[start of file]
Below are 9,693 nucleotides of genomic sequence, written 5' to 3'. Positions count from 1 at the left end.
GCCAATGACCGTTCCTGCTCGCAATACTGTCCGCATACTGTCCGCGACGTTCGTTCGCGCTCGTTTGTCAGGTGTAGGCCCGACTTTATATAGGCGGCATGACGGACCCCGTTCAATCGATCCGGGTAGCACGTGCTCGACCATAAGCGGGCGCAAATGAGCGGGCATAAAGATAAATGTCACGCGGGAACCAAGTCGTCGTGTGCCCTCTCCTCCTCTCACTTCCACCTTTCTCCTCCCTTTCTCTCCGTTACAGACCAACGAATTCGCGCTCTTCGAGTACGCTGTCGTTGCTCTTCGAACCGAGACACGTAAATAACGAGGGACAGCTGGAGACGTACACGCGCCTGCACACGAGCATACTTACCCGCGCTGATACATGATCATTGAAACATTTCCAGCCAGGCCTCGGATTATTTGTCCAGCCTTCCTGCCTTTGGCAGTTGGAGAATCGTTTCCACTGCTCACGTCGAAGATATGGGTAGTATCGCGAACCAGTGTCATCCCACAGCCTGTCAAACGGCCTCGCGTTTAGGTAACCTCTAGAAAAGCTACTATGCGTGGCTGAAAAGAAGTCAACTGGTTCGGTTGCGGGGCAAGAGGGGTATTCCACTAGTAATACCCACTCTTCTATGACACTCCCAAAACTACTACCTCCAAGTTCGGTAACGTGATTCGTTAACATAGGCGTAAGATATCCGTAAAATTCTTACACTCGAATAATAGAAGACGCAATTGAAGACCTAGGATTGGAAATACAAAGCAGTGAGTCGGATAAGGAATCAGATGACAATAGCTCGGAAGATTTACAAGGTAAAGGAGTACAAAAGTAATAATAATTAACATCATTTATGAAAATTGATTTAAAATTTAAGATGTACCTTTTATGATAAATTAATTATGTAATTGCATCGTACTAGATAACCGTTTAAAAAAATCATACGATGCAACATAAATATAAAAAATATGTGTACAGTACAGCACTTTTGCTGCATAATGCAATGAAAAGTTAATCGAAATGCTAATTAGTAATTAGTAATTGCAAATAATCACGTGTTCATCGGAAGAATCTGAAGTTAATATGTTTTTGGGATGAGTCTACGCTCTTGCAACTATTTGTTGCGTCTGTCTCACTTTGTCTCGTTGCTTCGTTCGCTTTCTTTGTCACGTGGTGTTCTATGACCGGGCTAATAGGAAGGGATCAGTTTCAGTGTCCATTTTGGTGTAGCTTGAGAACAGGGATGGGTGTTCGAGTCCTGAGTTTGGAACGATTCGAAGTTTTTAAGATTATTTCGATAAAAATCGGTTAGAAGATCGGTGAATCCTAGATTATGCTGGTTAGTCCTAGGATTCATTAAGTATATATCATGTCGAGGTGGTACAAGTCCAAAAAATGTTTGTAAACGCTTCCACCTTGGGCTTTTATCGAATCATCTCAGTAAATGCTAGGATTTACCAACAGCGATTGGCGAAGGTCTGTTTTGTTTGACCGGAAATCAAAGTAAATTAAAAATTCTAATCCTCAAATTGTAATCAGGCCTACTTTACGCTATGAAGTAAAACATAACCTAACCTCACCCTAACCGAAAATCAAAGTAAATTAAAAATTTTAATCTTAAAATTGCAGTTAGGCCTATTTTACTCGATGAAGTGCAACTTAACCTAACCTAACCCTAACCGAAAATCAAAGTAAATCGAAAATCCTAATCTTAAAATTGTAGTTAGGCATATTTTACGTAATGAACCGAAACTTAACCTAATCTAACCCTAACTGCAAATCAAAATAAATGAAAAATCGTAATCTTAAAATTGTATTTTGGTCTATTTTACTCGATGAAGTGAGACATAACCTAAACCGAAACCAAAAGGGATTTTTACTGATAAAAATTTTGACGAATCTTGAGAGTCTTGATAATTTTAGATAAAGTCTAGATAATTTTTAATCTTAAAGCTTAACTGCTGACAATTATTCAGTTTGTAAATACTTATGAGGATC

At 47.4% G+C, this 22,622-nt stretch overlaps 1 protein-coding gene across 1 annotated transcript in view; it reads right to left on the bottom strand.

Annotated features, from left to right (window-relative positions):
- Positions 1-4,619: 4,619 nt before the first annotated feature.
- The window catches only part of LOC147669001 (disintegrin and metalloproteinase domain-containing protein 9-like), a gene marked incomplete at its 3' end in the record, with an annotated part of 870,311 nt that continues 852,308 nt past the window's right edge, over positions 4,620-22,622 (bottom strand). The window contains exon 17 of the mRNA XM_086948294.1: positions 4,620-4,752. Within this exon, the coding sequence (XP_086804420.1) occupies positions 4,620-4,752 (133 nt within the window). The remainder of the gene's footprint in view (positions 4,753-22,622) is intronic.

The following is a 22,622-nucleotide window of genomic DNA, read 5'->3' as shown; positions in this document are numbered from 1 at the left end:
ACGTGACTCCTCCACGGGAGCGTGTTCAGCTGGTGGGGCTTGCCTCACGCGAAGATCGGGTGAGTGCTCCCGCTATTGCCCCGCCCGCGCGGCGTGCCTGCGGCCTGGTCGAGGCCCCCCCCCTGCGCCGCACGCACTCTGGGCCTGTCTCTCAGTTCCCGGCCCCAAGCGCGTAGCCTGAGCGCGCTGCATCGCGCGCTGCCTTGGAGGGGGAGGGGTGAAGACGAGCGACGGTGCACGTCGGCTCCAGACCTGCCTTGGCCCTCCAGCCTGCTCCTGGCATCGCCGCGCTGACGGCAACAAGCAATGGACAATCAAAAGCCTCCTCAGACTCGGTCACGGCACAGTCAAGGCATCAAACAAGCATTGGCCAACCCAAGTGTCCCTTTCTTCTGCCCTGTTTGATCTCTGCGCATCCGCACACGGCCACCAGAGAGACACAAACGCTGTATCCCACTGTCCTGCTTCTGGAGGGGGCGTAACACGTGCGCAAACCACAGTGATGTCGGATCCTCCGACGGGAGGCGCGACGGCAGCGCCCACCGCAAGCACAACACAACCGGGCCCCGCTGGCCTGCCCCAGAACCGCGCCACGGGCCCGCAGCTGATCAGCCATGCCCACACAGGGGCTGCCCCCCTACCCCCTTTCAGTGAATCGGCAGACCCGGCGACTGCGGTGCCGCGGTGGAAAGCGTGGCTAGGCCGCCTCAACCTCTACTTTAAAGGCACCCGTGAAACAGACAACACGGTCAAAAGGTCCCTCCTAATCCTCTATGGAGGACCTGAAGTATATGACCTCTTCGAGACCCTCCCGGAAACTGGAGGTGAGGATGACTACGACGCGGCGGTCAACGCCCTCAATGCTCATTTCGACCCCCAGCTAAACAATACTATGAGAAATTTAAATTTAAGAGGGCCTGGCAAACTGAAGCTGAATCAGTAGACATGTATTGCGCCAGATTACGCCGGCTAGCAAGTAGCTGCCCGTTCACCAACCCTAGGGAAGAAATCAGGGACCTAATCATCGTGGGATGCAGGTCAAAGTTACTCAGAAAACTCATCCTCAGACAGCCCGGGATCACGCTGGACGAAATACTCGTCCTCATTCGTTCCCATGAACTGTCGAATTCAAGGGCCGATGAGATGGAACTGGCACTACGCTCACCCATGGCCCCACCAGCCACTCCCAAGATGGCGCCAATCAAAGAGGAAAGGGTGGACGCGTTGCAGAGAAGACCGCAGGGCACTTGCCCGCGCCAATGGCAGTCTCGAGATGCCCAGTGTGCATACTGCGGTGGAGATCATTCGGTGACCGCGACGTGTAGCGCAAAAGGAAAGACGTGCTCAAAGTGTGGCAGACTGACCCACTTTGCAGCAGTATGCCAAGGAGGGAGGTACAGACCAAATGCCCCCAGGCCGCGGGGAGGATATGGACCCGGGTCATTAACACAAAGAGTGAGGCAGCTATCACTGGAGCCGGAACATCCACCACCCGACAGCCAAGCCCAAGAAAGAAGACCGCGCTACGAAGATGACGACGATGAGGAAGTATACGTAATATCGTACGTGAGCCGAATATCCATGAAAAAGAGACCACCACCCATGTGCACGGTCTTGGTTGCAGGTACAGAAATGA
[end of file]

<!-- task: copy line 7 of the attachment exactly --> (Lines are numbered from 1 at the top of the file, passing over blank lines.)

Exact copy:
The following is a 22,622-nucleotide window of genomic DNA, read 5'->3' as shown; positions in this document are numbered from 1 at the left end: